THE LITIGATION EXPLOSION: WHAT HAPPENED WHEN AMERICA UNLEASHED THE LAWSUIT
By Walter K. Olson
Dutton -- 388pp -- $24.95
When Gloria Grayson, a 21-year-old opera student, tripped over a hole at a sidewalk work site, she broke her leg--and killed her chances of becoming a famous diva. Or so her lawyer argued in a 1959 negligence suit against the site's owners and contractors. Grayson claimed she hit her head in the spill and afterward had trouble staying on pitch. She sought compensation for her injuries and the loss of what might have been a lucrative career. A Bronx jury awarded her the then-sizable sum of $50,000. An appeals court cut the award to $20,000, but upheld the precedent.
Grayson's suit, writes Walter K. Olson in The Litigation Explosion: What Happened When America Unleashed the Lawsuit, highlights one way U. S. courts and lawmakers have "deregulated" litigation. The consequence, in his view, is an eruption of needless and destructive lawsuits that only make lawyers rich.
Given Olson's prominence as a senior fellow of the influential Manhattan Institute, a conservative think tank, The Litigation Explosion is being hailed as an authoritative look at our troubled liability system. To be sure, Olson adds an articulate voice to a charged debate and suggests some provocative solutions. His reasoning, however, tends to be one-sided and thinly supported.
Until some 30 years ago, Olson writes, suits were seen as evil, a last resort. The law was full of rules that discouraged frivolous filings, kept litigants within tight bounds, restricted expert testimony, and narrowed the courts' discretion. But Americans gradually came to believe that settling private quarrels in court could make society better and fairer, and the law was relaxed.
One big shift came in the law of damages. Courts used to award damages only if they were "direct and certain"--not speculative, as in Grayson's case. But after her suit, "one formalistic damage limitation after another collapsed in similar fashion," Olson writes. People began comparing lawsuits to "crapshoots, roulette wheels, keno lounges and fan-tan parlors."
As the law of damages broke down, other traditional safeguards crumbled at the hands of the increasingly powerful litigation industry. In Olson's view, lawyer advertising, court-shopping, and sweeping pretrial discovery are examples of dubious reforms promoted by the contingency bar--a growing group of greedy attorneys who gamble on the outcome of suits, usually by fronting expenses in return for a piece of the action. "The unleashing of litigation in its full fury," he writes, "has done cruel, grave harm and little lasting good."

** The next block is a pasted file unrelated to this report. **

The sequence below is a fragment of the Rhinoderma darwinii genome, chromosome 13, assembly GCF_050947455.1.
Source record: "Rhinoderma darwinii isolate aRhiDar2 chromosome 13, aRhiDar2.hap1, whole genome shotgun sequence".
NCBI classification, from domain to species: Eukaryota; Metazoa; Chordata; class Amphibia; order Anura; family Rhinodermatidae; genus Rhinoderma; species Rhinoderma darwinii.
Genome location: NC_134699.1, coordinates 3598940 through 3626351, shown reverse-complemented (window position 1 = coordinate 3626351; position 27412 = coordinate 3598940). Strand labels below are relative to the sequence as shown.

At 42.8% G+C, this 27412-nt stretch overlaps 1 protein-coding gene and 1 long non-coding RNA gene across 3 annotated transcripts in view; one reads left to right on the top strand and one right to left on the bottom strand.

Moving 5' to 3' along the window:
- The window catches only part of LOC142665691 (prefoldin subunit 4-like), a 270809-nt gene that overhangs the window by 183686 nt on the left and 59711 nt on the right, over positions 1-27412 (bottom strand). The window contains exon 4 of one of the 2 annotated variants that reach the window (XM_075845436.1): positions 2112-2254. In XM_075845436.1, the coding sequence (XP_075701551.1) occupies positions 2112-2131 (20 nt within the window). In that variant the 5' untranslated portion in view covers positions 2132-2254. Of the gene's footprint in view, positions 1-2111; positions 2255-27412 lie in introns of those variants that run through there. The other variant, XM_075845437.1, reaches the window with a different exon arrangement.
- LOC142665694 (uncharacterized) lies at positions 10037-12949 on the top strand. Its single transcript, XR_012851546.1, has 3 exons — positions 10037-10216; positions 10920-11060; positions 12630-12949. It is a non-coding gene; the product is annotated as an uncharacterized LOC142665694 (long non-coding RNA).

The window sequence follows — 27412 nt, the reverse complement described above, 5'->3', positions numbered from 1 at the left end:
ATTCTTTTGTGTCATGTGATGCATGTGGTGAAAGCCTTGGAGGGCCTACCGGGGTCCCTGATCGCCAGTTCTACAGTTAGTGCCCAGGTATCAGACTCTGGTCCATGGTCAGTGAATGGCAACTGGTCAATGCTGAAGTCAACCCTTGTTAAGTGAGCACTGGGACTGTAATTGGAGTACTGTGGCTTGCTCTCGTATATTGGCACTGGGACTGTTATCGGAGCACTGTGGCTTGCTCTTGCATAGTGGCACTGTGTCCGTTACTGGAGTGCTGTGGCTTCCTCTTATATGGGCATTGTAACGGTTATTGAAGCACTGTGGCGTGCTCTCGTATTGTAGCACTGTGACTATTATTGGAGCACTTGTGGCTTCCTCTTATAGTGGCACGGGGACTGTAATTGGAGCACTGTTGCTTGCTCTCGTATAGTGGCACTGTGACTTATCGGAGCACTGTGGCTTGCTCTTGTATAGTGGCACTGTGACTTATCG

Olson tackles some important and elusive questions: Why does America have so many lawsuits? Why are lawyers so numerous, powerful, and feared? Should anything be done to change matters?
Litigation's "parade of horribles"--expense, acrimony, destruction ef privacy, and corruption of the participants--can, he concludes, be stopped. The key is to make lawyers answer for their excesses and pay for their mistakes. He calls this solution "strict liability for lawyering." His main proposal is to force losers in suits to foot the winners' legal bills. (He suggests charging lawyers but letting clients commit by contract to pay.) Such "two-way fee-shifting" exists in England and other European countries, he notes. Instituting similar rules here, he writes, "is the single most important and constructive legal reform ordinary citizens can fight for over the long term."
Olson packs his book with generalizations about the evils of contingency-fee lawyers but offers little hard data or original research to back up his diatribes. He cites cases and studies, but mostly he recycles facts and opinion from newspapers and magazines.
More disturbing, he fails to take on and discredit the growing body of evidence that contradicts him. He stresses, for example, that the number of injury suits is spiraling out of control. But federal court records from 1985 to 1989 show that personal-injury product-liability filings, with the exception of asbestos cases, decreased by 37.5%. And while Olson correctly notes a rise in gigantic punitive-damage awards, he overstates the case. Michael Rustad, a professor at Boston's Suffolk University law school who is studying punitive product-liability awards from 1965 to 1990, has found that the increase involves an extremely small number of verdicts and that huge awards are frequently overturned on appeal.
Olson's main remedy--making losers pay--isn't as fair as it sounds. It doesn't work when the playing field is uneven, as when an individual opposes a corporation. And even suits with merit can be lost on technicalities. Olson's plan would simply scare away many plaintiffs who have in fact been wronged.
Still, there's no question that our liability system is overloaded and sometimes abused. One good starting point for change is a new study commissioned by the American Law Institute, an organization of lawyers, academics, and judges. The study urges uniform, scaled awards for pain and suffering, clear criteria for punitive awards, and other changes that would make tort litigation cheaper and more predictable for sued companies. For plaintiffs, it suggests alternatives to the tort system, including a no-fault, workers'-compensation-like system for medical and pharmaceutical injuries, that would make it easier and less costly to get restitution. In contrast to Olson's passionate but ultimately unsatisfying argument for reform, the ALI report offers a documented, evenhanded analysis and prescription for change.